Date of Award


Document Type

Campus Access Dissertation


Educational Studies


Educational Psychology / Research

First Advisor

Christine DiStefano


Higher education in the United States is replete with inventories and instruments designed to help administrators to identify students who are more likely to succeed in college and to tailor the higher education experience to foster this success. One area of research involves the Holland vocational personality type (Holland 1973, 1985, 1997) inventory, used to classify people into three-level personality types according to their work interests, behaviors, habits and preferences. This inventory has received a great deal of attention as a potential tool for steering college students into their optimal majors and thereby streamlining their college careers. Smart, Feldman and Ethington (2000) examined the Holland types as assessed through items present on the Cooperative Institutional Research Program (CIRP) Freshman Survey. Using both student and faculty data from a national sample, they argued that the Holland type can be generalized to students pursuing higher education through the academic department; departments are where students "work." This Holland/CIRP Freshman Survey inventory and the "factor structure" developed by Smart and associates was presented in the original work (2000) and a subsequent work sponsored by the National Symposium for Postsecondary Student Success (2006) but the evidence of the validity of their factors and analysis was never complete; no psychometric evaluation was done and their argument rests weakly on others' assessment of the constructs (Pike, 1996).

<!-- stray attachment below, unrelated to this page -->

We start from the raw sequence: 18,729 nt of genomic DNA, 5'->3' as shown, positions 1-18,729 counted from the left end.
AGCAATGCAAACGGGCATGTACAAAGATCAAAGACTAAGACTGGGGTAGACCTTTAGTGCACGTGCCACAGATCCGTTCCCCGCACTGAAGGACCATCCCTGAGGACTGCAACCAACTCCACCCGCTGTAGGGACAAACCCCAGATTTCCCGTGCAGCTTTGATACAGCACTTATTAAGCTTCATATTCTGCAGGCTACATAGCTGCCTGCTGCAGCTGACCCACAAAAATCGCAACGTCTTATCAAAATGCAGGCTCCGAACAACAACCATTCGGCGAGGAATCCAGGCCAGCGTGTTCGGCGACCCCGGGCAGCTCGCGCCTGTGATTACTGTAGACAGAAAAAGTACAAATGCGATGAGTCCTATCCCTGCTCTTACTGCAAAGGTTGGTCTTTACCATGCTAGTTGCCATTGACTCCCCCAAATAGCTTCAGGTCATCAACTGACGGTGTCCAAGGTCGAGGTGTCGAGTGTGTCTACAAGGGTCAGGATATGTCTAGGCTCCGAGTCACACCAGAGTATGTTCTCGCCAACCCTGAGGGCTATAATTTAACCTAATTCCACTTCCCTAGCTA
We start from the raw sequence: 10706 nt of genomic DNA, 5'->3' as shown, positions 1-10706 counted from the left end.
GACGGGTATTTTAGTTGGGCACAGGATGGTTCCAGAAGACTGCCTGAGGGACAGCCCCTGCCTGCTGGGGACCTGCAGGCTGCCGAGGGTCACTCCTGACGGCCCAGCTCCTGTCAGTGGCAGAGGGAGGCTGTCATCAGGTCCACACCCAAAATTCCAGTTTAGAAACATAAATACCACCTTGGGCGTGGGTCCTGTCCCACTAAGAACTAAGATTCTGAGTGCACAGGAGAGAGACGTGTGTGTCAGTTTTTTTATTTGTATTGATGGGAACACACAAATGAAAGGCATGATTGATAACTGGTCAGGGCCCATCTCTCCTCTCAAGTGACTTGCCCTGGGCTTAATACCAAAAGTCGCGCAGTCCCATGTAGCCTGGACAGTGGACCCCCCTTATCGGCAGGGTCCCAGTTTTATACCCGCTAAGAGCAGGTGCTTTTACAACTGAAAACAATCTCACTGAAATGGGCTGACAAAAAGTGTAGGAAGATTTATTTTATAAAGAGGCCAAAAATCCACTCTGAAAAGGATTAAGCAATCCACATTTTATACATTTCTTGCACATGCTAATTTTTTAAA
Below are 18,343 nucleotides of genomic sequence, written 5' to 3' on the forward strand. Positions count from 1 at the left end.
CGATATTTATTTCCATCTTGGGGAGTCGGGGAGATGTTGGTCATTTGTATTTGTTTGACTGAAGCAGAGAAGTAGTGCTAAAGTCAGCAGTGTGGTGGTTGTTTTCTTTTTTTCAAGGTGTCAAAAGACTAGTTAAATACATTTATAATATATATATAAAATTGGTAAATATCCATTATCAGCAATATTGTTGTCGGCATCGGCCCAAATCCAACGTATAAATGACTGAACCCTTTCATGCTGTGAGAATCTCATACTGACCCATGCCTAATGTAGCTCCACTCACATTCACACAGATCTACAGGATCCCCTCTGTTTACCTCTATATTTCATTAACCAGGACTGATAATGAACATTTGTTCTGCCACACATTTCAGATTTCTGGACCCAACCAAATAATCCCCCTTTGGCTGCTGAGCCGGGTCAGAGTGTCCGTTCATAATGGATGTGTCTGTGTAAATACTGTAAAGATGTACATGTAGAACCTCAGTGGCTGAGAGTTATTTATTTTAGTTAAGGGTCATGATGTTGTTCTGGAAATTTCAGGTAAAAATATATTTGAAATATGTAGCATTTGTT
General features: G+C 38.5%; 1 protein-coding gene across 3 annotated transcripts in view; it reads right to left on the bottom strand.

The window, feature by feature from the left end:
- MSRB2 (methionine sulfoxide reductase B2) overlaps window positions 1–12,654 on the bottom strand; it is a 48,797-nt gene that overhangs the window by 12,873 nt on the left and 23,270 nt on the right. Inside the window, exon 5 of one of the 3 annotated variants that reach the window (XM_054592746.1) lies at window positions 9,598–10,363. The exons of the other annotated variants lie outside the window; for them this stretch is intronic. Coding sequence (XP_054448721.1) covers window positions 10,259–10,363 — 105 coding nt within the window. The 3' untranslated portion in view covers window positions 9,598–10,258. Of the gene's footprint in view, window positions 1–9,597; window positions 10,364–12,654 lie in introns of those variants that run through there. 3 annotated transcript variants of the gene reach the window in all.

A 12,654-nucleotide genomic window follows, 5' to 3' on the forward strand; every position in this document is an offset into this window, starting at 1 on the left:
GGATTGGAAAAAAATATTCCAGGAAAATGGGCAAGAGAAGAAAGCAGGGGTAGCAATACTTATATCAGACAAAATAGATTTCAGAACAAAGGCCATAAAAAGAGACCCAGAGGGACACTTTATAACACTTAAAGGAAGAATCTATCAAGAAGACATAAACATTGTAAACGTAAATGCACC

This study sought to provide validity evidence of the Smart, Feldman and Ethington (2000) estimation of the Holland vocational personality type provided to colleges and universities through the CIRP Freshman Survey. First, the model proposed by Smart and associates (2000) was examined through exploratory factor analysis to determine if the proposed factor structure could be reproduced with an independent single-institution sample of the same size used in the original research. Results showed that the factors identified by Smart et al (2000) could not be replicated, with the possible exception of the dimension of Artistic orientation. Next, items on the CIRP Freshman Survey were then used to attempt to make an independent alternative factor structure. Using a randomly split development sample, a factor structure was developed and validated with the remainder of the sample. Factor scores from the final structure were then used to classify students using cluster analysis, and the clusters were compared to their academic majors in an attempt to provide an alternative Holland model. The clusters did not capture trends in choosing either a freshman or a graduating major, and so does not provide a means of alternative estimation for the Holland vocational personality type.

Multiple arguments against the validity of the original Smart, Feldman and Ethington (2000) estimation of the Holland vocational personality type via the CIRP Freshman Survey with the exception of the Artistic orientation dimension are presented. More troubling are the questions raised by the lack of validity evidence, given that the authors suggest that these subscales can be used to optimize fit between students and academic departments--and that the information is used nationally at "face value." The information calls into question the use of such scales, even those which are nationally published and widely used, if validity evidence is not present. Discussion focuses on the institution's responsibility in establishing the usability of such forms to make advisement or other intervention decisions for individual students.